There was an increase in water loss and solute gain with

increase of fruit to solution ratio (Fig. 4). This behavior

could be explained on the basis that water loss and solute

gain took longer time to acquire equilibrium during osmotic dehydration in solution of sucrosesalt mixture. Islam

and Flink (1982), Pokharkar and Prasad (1998), Rastogi

and Raghavarao (1995) also reported the increased rate

of water loss and solute gain with increase of solution to

fruit ratio.

70

70

60

60

50

50

40

40

FTSR=1:4 (Water loss)

FTSR=1:5 (Water loss)

30

30

FTSR=1:6 (Solute gain)

20

10

20

70

gain in carrot cubes

Increased water loss and solute gain in carrot cubes were

observed with increase in immersion time for all the process

conditions. Figs. 2 and 3 indicate that both water loss and

solute gain were higher in the initial phase of osmosis than

the later period. This might be due to the reason that with

progression of time, as the moisture moved from the sample to solution and solute from solution to sample, the

osmotic driving potentials for moisture and solute transfer

decreased. Also the rapid loss of water and uptake of solids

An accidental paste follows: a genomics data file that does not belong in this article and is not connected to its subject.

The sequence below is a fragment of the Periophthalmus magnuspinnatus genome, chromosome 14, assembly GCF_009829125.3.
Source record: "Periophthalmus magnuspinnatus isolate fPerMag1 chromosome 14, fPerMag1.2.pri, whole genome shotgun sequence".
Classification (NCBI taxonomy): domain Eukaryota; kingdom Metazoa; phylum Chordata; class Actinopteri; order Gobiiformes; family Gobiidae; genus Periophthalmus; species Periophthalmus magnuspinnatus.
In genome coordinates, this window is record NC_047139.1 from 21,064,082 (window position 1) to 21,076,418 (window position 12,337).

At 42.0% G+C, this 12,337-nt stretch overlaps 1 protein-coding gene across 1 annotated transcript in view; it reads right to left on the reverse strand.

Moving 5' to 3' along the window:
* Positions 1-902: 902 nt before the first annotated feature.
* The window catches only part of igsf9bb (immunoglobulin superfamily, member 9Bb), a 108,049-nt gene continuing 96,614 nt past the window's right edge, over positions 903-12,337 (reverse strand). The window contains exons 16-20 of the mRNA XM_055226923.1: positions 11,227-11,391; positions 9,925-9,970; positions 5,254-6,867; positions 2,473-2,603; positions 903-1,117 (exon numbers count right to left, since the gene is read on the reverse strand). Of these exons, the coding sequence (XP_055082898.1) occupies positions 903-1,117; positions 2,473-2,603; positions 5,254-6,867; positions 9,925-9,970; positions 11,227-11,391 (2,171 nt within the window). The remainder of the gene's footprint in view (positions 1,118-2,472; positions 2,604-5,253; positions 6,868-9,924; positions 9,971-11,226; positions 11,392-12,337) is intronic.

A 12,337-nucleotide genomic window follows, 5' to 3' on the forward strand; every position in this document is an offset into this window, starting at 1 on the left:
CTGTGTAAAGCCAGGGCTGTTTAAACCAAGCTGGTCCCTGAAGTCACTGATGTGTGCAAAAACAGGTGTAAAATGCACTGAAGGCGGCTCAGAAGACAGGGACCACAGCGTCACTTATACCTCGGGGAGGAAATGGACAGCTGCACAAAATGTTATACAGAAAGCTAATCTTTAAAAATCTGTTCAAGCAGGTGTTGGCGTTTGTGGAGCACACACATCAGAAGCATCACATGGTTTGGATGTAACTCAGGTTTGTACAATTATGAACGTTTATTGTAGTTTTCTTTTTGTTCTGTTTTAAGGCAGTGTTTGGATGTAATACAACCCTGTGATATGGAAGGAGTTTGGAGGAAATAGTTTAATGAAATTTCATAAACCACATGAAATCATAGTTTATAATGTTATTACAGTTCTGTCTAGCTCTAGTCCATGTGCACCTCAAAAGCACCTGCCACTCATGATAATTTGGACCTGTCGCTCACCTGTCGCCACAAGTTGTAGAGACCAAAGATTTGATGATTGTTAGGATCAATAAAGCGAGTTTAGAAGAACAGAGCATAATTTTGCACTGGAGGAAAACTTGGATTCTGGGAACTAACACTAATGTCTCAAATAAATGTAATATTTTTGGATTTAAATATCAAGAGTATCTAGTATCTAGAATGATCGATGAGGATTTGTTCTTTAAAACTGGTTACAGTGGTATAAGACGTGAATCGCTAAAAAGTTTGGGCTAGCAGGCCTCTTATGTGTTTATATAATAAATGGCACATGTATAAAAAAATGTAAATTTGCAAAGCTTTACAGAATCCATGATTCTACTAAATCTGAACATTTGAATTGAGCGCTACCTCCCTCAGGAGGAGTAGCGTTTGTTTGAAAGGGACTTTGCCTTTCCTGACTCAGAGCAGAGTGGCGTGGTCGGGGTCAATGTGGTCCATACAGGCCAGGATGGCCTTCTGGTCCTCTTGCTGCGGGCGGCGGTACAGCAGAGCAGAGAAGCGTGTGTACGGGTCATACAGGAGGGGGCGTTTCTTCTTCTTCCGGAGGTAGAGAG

near the surface in the beginning might have been resulted

in structural changes leading to compaction of these surface layers and increased mass transfer resistance for water

and solids. Similar results were also reported by Lenart and

Flink (1984) for osmotic dehydration of potatoes. Further,

progressive solid uptake might have been resulted in the

formation of high solids subsurface layer, which interfered

with the concentration gradient across the product

of water and uptake of solids, which was in close agreement

with the results of Hawkes and Flink (1978).

476

10

0

0

100

200

0

300

Time (minutes)

Fig. 4. Eect of solution to fruit to solution ratio (STFR) on water loss

and solute gain at 50 B + 10% NaCl concentration and solution

temperature 45 C.

477

Table 1

Regression summary for water loss and solute gain for osmotic dehydration in solution of sucrosesalt mixture

Water loss

Solute gain

B

b

Intercept

Time

Concentration

Temperature

Ratio

**

0.8899

0.1842

0.1697

0.1201

p-Level

p-Level

0.9316

0.1089

0.1535

0.1410

4.7764

0.03627

0.1213

0.0855

0.7853

0.0007**

3.88E37**

0.0023**

3.23E05**

0.0001**

**

18.9584

0.1613

0.9556

0.4404

3.1169

0.0246

2.77E29**

0.0001**

0.0003**

0.0093**

Signicant at 5% level.